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|What Needs To Be Said on MLK Day, Seattle Times, 2011|
by Jerry Large, Seattle Times Staff Columnist
What are you going to chat about while you're schmoozing at one of those MLK celebrations over the next week?
Drawing a blank? I figured some of you might need a conversation starter, so I assembled some fodder for you.
People will be talking about how far we've come since Martin Luther King Jr. was preaching and marching, and how far we still have to go.
The year before King died, the U.S. Supreme Court struck down laws against interracial marriage. Today more and more black folks are marrying people of other races.
The potential couples meet at work or school because neighborhoods often are still segregated.
A study that came out last spring found that 22 percent of black men married someone of another race in 2008.
That's up from 7.9 percent in 1980.
About 9 percent of black women married across racial lines. The math makes marriage harder to achieve for black women.
Black/white marriages are still the least common pairing. Half of American-born Asian Americans marry someone of another race, mostly white.
In a New York Times story on the report, political scientist Andrew Hacker of Queens College said, "Children of white-Asian and white-Hispanic parents will have no problems calling themselves white, if that's their choice."
And he said what most of us know. Children with one black parent won't have that option. Well, they could say it, but trust me, no one is going to treat them like white people. Ask President Obama.
America is still allergic to dark colors.
An Ohio State study published last June found that darker-skinned Latino immigrants are not as well accepted as their lighter counterparts. Lighter skin means a higher income.
That's true for black people as well. And it's not just income. A 2006 Stanford study found dark-skinned black people convicted of murder were twice as likely to receive the death penalty as lighter-skinned brothers.
Eugene Robinson, a Pulitzer Prize winning journalist, has a new book out, "Disintegration," in which he argues there is no longer a black community.
He sees four groups instead: the transcendent elite, the mainstream middle class, mixed-race families, and the abandoned poor.
I've only read reviews, but I'm sure his exploration of an idea that's been around for a while will be worth reading.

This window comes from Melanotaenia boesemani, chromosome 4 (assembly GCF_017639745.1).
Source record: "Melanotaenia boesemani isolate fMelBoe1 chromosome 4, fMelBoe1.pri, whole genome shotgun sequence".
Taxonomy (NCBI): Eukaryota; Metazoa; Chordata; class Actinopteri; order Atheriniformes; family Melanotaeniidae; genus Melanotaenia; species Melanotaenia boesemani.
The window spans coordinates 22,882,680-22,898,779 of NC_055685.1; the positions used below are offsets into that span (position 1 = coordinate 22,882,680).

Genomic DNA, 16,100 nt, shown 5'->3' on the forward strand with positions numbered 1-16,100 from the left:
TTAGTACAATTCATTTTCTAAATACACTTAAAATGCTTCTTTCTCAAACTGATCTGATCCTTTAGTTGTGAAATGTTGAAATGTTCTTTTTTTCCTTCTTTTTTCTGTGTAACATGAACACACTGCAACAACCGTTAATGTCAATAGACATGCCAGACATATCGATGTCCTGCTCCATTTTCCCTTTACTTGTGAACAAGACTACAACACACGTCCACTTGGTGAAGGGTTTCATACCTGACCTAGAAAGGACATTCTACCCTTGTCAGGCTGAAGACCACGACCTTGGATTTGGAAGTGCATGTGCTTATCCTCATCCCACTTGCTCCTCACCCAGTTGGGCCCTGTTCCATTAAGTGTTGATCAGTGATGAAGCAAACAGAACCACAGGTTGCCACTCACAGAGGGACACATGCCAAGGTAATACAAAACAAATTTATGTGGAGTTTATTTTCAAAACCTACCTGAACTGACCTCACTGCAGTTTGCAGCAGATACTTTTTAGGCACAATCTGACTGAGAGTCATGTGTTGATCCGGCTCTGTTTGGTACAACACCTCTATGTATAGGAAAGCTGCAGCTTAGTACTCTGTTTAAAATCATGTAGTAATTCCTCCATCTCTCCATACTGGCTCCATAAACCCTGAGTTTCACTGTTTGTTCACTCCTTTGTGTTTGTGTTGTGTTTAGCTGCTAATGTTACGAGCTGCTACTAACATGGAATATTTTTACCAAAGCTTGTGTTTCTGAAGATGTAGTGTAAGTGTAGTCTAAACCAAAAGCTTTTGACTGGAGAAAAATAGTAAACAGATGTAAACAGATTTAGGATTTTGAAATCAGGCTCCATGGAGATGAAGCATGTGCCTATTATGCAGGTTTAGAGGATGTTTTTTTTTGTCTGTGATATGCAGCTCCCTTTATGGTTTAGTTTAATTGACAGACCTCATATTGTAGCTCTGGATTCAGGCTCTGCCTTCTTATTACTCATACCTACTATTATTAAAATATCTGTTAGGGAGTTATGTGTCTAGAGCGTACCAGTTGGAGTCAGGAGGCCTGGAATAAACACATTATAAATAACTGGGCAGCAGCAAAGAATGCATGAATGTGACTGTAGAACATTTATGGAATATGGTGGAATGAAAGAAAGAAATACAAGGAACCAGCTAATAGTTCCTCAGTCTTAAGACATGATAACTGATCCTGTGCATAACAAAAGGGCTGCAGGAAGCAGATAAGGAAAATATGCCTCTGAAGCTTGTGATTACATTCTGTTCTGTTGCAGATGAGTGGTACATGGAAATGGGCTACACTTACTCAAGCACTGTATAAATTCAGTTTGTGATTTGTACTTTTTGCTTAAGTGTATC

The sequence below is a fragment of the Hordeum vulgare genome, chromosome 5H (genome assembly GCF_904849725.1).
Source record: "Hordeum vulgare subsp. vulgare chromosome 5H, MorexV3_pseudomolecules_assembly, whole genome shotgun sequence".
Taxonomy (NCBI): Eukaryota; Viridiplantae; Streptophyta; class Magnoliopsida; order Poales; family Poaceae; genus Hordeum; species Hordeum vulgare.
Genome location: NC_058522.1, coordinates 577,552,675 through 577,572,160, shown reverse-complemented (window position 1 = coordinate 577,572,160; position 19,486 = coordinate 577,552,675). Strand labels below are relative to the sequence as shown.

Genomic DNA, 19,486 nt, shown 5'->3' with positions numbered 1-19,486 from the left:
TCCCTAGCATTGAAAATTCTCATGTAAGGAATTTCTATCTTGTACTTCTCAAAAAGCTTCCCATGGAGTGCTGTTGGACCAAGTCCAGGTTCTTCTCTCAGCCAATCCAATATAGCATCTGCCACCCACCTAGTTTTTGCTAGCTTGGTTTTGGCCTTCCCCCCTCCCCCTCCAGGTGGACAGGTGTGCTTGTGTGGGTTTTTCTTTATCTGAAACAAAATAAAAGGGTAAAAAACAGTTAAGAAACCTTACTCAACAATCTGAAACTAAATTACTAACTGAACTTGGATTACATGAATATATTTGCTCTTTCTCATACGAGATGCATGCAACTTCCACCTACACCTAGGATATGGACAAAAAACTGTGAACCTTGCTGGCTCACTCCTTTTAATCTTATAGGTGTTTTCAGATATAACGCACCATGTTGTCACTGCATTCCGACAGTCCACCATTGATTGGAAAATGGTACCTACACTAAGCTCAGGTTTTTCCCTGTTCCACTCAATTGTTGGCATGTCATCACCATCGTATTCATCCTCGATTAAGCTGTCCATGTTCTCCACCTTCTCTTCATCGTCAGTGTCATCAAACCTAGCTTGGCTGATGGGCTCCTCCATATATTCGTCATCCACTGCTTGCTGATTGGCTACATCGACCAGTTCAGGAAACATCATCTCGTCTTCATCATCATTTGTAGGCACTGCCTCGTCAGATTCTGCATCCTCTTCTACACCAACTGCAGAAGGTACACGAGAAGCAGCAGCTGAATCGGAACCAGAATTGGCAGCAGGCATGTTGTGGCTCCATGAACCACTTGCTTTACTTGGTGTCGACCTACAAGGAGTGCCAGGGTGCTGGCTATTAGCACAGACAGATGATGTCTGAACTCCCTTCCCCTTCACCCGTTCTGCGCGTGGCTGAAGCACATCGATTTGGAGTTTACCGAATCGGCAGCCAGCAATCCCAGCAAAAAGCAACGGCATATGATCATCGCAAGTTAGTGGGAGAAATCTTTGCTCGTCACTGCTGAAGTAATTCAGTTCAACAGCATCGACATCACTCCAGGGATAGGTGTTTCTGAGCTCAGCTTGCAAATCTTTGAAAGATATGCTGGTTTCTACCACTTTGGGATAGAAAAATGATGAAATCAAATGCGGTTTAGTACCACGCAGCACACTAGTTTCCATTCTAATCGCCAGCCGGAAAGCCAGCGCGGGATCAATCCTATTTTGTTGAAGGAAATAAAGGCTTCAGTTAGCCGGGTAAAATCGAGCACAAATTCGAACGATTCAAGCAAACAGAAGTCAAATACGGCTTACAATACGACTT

Martin Luther King Jr. grew up in a neighborhood with poor black folks because there was no option, but civil-rights gains allowed black people with education and means to move out. It was a win and a loss. Everything about race is complicated, and most Americans get little help understanding any of it.
When rioting broke out in American cities in the late 1960s, President Johnson created the Kerner Commission to figure out why it happened and what could prevent future violence.
The commission found us to be a separate and unequal society, and it lay blame on every institution. The news media were singled out for failure "to analyze and report adequately on racial problems in the United States."
Last year, the Pew Research Center analyzed "more than 67,000 national news stories [not football games or movie reviews] that appeared between Feb. 16, 2009, and Feb. 15, 2010, in different mainstream media outlets."
Just 1.9 percent of the total news hole or broadcast time "related in a significant way to African Americans in the U.S." To be considered a "significant" part of a given story, 25 percent of the content of that story had to be about a demographic group and its race/ethnicity. Most of those stories were reactions to specific incidents rather than explorations of issues. The biggest chunk of media attention went to one story, the arrest of Harvard professor Henry Louis Gates Jr. President Obama was the most mentioned black individual, but of course not all of those stories were primarily about him as a black person.
Latinos didn't fare well either, and you'd have to look especially hard to find stories about Asian Americans or Native Americans.
Journalists are just as uncomfortable dealing with race as most other Americans and generally not well-grounded in the subject.
If journalists and educators (must we argue about Huck Finn every year?) did a better job, you'd have more to talk about, and more confidence doing it.
And all that conversation might lead to change that would allow us to move on to some other topic.
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